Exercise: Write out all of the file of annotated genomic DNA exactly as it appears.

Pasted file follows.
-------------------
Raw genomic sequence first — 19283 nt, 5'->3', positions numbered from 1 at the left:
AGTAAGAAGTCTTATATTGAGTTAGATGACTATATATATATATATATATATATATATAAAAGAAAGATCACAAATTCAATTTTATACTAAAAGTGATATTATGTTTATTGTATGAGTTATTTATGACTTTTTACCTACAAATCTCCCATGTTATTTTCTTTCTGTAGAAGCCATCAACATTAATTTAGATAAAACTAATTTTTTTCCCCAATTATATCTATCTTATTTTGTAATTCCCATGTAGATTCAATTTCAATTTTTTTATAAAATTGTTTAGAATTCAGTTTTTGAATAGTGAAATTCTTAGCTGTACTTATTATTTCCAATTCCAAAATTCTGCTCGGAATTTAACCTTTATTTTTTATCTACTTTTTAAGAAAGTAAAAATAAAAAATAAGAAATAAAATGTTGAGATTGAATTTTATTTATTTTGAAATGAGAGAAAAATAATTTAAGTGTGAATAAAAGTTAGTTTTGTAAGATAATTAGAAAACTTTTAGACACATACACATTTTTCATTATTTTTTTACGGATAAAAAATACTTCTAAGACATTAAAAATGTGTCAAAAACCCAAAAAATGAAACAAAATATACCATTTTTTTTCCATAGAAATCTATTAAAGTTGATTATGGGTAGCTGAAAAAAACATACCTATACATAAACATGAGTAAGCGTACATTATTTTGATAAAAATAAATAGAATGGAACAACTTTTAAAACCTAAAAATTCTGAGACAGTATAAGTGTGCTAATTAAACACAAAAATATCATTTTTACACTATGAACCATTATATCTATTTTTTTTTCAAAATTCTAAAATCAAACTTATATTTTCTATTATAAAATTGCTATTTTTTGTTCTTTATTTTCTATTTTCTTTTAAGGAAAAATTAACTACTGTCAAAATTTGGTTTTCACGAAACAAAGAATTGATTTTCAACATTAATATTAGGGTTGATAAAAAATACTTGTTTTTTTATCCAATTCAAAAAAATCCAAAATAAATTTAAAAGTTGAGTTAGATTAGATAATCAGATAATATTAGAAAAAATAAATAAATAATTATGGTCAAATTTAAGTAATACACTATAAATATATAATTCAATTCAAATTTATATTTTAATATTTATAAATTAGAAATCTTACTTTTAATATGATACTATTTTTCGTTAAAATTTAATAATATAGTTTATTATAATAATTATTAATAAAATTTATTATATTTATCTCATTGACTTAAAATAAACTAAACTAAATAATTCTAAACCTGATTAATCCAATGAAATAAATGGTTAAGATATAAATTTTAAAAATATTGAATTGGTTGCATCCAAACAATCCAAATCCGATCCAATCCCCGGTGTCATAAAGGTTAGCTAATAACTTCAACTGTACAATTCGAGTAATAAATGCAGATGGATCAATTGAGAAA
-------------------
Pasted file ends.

Raw genomic sequence first — 19283 nt, 5'->3', positions numbered from 1 at the left:
AGTAAGAAGTCTTATATTGAGTTAGATGACTATATATATATATATATATATATATATAAAAGAAAGATCACAAATTCAATTTTATACTAAAAGTGATATTATGTTTATTGTATGAGTTATTTATGACTTTTTACCTACAAATCTCCCATGTTATTTTCTTTCTGTAGAAGCCATCAACATTAATTTAGATAAAACTAATTTTTTTCCCCAATTATATCTATCTTATTTTGTAATTCCCATGTAGATTCAATTTCAATTTTTTTATAAAATTGTTTAGAATTCAGTTTTTGAATAGTGAAATTCTTAGCTGTACTTATTATTTCCAATTCCAAAATTCTGCTCGGAATTTAACCTTTATTTTTTATCTACTTTTTAAGAAAGTAAAAATAAAAAATAAGAAATAAAATGTTGAGATTGAATTTTATTTATTTTGAAATGAGAGAAAAATAATTTAAGTGTGAATAAAAGTTAGTTTTGTAAGATAATTAGAAAACTTTTAGACACATACACATTTTTCATTATTTTTTTACGGATAAAAAATACTTCTAAGACATTAAAAATGTGTCAAAAACCCAAAAAATGAAACAAAATATACCATTTTTTTTCCATAGAAATCTATTAAAGTTGATTATGGGTAGCTGAAAAAAACATACCTATACATAAACATGAGTAAGCGTACATTATTTTGATAAAAATAAATAGAATGGAACAACTTTTAAAACCTAAAAATTCTGAGACAGTATAAGTGTGCTAATTAAACACAAAAATATCATTTTTACACTATGAACCATTATATCTATTTTTTTTTCAAAATTCTAAAATCAAACTTATATTTTCTATTATAAAATTGCTATTTTTTGTTCTTTATTTTCTATTTTCTTTTAAGGAAAAATTAACTACTGTCAAAATTTGGTTTTCACGAAACAAAGAATTGATTTTCAACATTAATATTAGGGTTGATAAAAAATACTTGTTTTTTTATCCAATTCAAAAAAATCCAAAATAAATTTAAAAGTTGAGTTAGATTAGATAATCAGATAATATTAGAAAAAATAAATAAATAATTATGGTCAAATTTAAGTAATACACTATAAATATATAATTCAATTCAAATTTATATTTTAATATTTATAAATTAGAAATCTTACTTTTAATATGATACTATTTTTCGTTAAAATTTAATAATATAGTTTATTATAATAATTATTAATAAAATTTATTATATTTATCTCATTGACTTAAAATAAACTAAACTAAATAATTCTAAACCTGATTAATCCAATGAAATAAATGGTTAAGATATAAATTTTAAAAATATTGAATTGGTTGCATCCAAACAATCCAAATCCGATCCAATCCCCGGTGTCATAAAGGTTAGCTAATAACTTCAACTGTACAATTCGAGTAATAAATGCAGATGGATCAATTGAGAAA